Vasculitis is inflammation of blood vessels, which includes the veins, arteries, and capillaries. It occurs when the immune system mistakenly attacks a blood vessel. Vasculitis can also be caused by other immune system disease, an allergic reaction to medicines or toxins, and by certain blood cancers that trigger an immune system reaction. The resulting reduced blood flow can permanently damage the brain, spinal cord, peripheral nervous system, and other organs and tissue. Some forms of vasculitis affect a particular organ, while others may affect many organs at the same time.
Symptoms include headaches (especially a headache that doesn’t go away), fever, weight loss, confusion or forgetfulness leading to dementia, swelling of the brain, pain, vision problems, trouble speaking or understanding, muscle weakness and paralysis, and seizures. Some of the better understood vasculitis syndromes are temporal arteritis (also called giant cell arteritis or cranial arteritis–a chronic inflammatory disorder of large blood vessels) and Takayasu’s disease, which affects larger aortas and may cause stoke.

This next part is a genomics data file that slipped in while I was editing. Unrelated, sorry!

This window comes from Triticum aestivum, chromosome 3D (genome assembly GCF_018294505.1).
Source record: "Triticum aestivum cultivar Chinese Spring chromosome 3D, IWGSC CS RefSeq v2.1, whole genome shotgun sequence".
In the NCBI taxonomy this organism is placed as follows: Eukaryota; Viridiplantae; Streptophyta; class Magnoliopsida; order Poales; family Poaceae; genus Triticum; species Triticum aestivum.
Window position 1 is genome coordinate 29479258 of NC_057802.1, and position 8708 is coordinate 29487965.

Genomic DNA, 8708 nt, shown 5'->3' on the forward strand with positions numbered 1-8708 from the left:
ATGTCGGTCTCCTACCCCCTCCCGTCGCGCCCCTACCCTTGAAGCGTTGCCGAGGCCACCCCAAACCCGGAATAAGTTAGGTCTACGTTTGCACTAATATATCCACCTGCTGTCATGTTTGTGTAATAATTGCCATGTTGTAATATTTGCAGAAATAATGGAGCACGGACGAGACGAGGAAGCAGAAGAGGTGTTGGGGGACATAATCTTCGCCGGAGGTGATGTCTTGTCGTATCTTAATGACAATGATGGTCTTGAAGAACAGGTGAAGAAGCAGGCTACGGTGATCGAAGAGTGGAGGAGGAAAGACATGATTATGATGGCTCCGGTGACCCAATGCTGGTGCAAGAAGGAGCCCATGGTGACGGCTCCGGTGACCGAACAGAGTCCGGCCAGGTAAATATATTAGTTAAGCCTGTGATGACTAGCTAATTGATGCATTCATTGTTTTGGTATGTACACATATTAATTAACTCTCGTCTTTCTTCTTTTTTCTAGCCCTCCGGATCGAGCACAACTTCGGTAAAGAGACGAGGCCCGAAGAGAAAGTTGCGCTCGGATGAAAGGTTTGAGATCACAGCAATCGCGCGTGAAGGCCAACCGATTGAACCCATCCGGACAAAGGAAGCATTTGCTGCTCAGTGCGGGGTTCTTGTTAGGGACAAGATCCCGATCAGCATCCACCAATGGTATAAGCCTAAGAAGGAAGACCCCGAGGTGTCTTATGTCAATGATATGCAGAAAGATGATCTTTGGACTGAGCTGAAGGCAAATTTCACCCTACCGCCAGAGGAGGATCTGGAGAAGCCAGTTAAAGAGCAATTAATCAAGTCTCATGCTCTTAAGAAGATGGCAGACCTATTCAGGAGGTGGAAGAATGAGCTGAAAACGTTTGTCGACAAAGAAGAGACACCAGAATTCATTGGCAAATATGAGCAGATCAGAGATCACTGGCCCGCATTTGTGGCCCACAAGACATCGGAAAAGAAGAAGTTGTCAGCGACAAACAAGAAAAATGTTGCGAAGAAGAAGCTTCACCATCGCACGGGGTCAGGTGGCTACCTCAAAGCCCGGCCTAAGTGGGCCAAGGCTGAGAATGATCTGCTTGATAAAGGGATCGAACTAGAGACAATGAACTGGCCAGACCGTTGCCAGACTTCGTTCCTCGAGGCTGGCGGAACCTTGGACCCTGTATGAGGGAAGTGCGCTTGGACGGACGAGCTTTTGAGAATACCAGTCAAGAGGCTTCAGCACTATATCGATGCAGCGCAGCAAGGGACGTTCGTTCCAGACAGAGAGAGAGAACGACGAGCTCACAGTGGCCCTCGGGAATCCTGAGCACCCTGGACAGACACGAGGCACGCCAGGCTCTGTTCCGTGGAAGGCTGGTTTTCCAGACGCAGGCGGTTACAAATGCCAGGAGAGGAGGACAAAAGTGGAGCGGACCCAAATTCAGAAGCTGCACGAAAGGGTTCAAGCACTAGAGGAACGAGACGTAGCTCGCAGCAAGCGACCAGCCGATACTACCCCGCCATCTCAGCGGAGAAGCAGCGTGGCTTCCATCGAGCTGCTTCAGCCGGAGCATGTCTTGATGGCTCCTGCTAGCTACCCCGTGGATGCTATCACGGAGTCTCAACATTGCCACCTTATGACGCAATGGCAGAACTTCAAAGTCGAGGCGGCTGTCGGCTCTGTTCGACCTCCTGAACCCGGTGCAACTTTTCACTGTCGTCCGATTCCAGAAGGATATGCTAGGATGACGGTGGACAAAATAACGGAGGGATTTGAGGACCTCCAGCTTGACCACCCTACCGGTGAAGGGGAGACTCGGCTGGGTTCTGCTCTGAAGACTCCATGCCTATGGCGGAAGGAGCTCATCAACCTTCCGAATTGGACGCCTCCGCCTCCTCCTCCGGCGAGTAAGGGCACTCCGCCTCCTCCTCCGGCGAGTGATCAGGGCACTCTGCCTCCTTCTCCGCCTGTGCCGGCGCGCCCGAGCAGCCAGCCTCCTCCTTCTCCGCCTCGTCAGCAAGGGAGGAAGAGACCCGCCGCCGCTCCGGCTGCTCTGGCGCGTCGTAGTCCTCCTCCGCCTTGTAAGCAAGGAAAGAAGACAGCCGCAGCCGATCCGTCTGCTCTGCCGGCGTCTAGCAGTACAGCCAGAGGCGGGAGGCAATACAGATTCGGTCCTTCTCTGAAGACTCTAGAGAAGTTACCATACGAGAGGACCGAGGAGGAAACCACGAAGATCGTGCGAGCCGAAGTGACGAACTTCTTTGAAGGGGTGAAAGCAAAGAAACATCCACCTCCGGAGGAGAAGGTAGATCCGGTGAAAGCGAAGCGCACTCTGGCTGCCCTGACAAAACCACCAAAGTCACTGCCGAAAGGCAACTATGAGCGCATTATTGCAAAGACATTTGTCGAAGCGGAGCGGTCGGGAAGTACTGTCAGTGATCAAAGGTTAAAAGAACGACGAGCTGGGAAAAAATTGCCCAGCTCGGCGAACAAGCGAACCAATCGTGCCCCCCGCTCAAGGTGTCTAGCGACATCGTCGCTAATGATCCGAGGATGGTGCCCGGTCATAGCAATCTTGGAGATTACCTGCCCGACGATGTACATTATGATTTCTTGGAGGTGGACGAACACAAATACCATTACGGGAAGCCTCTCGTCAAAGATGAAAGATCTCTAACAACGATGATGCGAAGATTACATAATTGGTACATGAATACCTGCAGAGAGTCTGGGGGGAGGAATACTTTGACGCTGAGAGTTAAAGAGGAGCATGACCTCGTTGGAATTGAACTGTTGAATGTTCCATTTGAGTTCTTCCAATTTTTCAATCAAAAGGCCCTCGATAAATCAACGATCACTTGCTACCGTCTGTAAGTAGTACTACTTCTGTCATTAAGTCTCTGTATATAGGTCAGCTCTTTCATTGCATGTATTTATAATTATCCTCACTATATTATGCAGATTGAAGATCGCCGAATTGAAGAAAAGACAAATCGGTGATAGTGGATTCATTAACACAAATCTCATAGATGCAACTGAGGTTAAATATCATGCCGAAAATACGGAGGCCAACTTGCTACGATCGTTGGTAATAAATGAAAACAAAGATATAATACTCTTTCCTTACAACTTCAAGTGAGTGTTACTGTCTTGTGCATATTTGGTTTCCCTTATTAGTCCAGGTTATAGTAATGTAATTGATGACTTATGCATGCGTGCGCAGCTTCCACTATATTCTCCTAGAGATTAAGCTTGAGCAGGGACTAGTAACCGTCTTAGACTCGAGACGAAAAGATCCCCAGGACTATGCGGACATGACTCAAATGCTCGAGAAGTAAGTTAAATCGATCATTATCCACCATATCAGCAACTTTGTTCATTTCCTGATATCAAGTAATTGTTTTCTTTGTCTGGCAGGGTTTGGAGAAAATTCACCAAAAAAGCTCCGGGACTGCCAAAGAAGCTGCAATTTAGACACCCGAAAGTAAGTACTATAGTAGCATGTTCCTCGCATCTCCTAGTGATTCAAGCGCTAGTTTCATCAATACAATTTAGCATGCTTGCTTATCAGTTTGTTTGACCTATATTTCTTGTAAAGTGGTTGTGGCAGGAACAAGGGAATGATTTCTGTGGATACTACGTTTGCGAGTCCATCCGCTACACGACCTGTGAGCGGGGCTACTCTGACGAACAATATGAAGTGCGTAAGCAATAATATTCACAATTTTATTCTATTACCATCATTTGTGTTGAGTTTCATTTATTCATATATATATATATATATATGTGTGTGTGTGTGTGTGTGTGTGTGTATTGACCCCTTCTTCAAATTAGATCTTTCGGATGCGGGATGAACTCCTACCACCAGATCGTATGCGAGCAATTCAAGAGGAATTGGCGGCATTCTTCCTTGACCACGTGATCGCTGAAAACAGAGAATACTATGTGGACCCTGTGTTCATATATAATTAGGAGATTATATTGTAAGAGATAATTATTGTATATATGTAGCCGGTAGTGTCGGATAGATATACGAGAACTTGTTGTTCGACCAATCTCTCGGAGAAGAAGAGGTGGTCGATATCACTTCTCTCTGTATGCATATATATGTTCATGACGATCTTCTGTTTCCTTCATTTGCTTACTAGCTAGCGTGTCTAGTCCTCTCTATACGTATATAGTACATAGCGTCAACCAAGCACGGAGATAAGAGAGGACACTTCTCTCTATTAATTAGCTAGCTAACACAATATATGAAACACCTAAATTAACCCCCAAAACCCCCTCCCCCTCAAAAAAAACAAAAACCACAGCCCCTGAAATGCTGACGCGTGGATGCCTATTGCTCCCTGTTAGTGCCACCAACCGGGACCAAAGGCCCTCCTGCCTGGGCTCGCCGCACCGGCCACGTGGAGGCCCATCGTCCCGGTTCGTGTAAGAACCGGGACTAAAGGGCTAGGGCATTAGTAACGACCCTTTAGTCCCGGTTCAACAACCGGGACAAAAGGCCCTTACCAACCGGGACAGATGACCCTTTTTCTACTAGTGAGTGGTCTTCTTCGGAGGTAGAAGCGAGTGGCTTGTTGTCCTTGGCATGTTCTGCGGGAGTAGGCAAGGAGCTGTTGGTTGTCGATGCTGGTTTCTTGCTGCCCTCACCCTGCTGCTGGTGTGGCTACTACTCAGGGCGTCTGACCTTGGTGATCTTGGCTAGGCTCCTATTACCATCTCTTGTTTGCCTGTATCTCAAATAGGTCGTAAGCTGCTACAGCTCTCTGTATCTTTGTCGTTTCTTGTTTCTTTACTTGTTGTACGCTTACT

The prognosis is dependent upon the specific syndrome. Some forms of vasculitis can cause stroke, while others affect other organs as well. Some of the syndromes are fatal if left untreated.
Treatment for a vasculitis syndrome depends upon the specific diagnosis (which can be difficult, as some diseases have similar symptoms of vasculitis) and the organ(s) affected. Medications that may suppress the abnormal immune system activitiy include glucocorticoid drugs such as prednisone, immunosuppressive drugs such as cyclophosphamide, and rituximab. Long-term treatment is usually needed. Aneurysms involved with vasculitis may be treated surgically.